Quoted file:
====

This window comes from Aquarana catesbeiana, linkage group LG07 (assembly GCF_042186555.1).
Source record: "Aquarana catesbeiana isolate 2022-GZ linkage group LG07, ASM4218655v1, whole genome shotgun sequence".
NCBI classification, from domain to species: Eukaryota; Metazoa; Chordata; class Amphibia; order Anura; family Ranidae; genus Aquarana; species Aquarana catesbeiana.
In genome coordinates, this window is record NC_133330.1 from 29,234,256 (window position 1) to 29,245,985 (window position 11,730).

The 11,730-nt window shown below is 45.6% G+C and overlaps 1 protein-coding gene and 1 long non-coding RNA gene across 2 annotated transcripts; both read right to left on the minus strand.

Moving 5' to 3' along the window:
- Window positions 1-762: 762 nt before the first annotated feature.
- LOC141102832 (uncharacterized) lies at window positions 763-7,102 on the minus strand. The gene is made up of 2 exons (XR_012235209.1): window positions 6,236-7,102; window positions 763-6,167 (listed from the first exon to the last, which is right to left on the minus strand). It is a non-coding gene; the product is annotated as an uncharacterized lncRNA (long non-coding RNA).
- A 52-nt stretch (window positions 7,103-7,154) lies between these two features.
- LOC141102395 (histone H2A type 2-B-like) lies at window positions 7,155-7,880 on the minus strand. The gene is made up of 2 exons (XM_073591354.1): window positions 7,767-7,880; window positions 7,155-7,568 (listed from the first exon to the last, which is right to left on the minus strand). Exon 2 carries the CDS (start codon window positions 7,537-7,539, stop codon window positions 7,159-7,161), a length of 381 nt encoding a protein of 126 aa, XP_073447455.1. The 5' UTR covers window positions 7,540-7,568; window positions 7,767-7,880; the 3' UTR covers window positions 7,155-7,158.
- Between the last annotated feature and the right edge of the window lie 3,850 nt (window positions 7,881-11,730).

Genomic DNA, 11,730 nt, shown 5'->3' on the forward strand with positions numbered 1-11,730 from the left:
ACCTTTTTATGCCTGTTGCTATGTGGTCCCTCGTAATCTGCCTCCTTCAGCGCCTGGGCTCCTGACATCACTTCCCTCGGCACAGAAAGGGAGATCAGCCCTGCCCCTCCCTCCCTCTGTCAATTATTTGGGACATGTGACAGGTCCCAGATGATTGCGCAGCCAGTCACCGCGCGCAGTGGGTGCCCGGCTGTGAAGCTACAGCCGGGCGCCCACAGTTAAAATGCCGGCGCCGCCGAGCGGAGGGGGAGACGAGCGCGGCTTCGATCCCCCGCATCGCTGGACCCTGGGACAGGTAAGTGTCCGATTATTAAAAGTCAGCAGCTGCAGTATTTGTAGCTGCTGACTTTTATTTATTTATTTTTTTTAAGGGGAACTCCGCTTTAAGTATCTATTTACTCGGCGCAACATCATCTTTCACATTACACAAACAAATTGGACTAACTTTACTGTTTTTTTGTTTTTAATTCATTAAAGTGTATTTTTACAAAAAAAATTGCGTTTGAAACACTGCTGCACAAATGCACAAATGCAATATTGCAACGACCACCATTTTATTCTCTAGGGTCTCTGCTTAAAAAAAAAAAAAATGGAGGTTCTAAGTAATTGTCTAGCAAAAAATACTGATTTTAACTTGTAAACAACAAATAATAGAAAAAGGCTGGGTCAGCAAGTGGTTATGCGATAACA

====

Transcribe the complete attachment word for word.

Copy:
This window comes from Aquarana catesbeiana, linkage group LG07 (assembly GCF_042186555.1).
Source record: "Aquarana catesbeiana isolate 2022-GZ linkage group LG07, ASM4218655v1, whole genome shotgun sequence".
NCBI classification, from domain to species: Eukaryota; Metazoa; Chordata; class Amphibia; order Anura; family Ranidae; genus Aquarana; species Aquarana catesbeiana.
In genome coordinates, this window is record NC_133330.1 from 29,234,256 (window position 1) to 29,245,985 (window position 11,730).

The 11,730-nt window shown below is 45.6% G+C and overlaps 1 protein-coding gene and 1 long non-coding RNA gene across 2 annotated transcripts; both read right to left on the minus strand.

Moving 5' to 3' along the window:
- Window positions 1-762: 762 nt before the first annotated feature.
- LOC141102832 (uncharacterized) lies at window positions 763-7,102 on the minus strand. The gene is made up of 2 exons (XR_012235209.1): window positions 6,236-7,102; window positions 763-6,167 (listed from the first exon to the last, which is right to left on the minus strand). It is a non-coding gene; the product is annotated as an uncharacterized lncRNA (long non-coding RNA).
- A 52-nt stretch (window positions 7,103-7,154) lies between these two features.
- LOC141102395 (histone H2A type 2-B-like) lies at window positions 7,155-7,880 on the minus strand. The gene is made up of 2 exons (XM_073591354.1): window positions 7,767-7,880; window positions 7,155-7,568 (listed from the first exon to the last, which is right to left on the minus strand). Exon 2 carries the CDS (start codon window positions 7,537-7,539, stop codon window positions 7,159-7,161), a length of 381 nt encoding a protein of 126 aa, XP_073447455.1. The 5' UTR covers window positions 7,540-7,568; window positions 7,767-7,880; the 3' UTR covers window positions 7,155-7,158.
- Between the last annotated feature and the right edge of the window lie 3,850 nt (window positions 7,881-11,730).

Genomic DNA, 11,730 nt, shown 5'->3' on the forward strand with positions numbered 1-11,730 from the left:
ACCTTTTTATGCCTGTTGCTATGTGGTCCCTCGTAATCTGCCTCCTTCAGCGCCTGGGCTCCTGACATCACTTCCCTCGGCACAGAAAGGGAGATCAGCCCTGCCCCTCCCTCCCTCTGTCAATTATTTGGGACATGTGACAGGTCCCAGATGATTGCGCAGCCAGTCACCGCGCGCAGTGGGTGCCCGGCTGTGAAGCTACAGCCGGGCGCCCACAGTTAAAATGCCGGCGCCGCCGAGCGGAGGGGGAGACGAGCGCGGCTTCGATCCCCCGCATCGCTGGACCCTGGGACAGGTAAGTGTCCGATTATTAAAAGTCAGCAGCTGCAGTATTTGTAGCTGCTGACTTTTATTTATTTATTTTTTTTAAGGGGAACTCCGCTTTAAGTATCTATTTACTCGGCGCAACATCATCTTTCACATTACACAAACAAATTGGACTAACTTTACTGTTTTTTTGTTTTTAATTCATTAAAGTGTATTTTTACAAAAAAAATTGCGTTTGAAACACTGCTGCACAAATGCACAAATGCAATATTGCAACGACCACCATTTTATTCTCTAGGGTCTCTGCTTAAAAAAAAAAAAAATGGAGGTTCTAAGTAATTGTCTAGCAAAAAATACTGATTTTAACTTGTAAACAACAAATAATAGAAAAAGGCTGGGTCAGCAAGTGGTTATGCGATAACA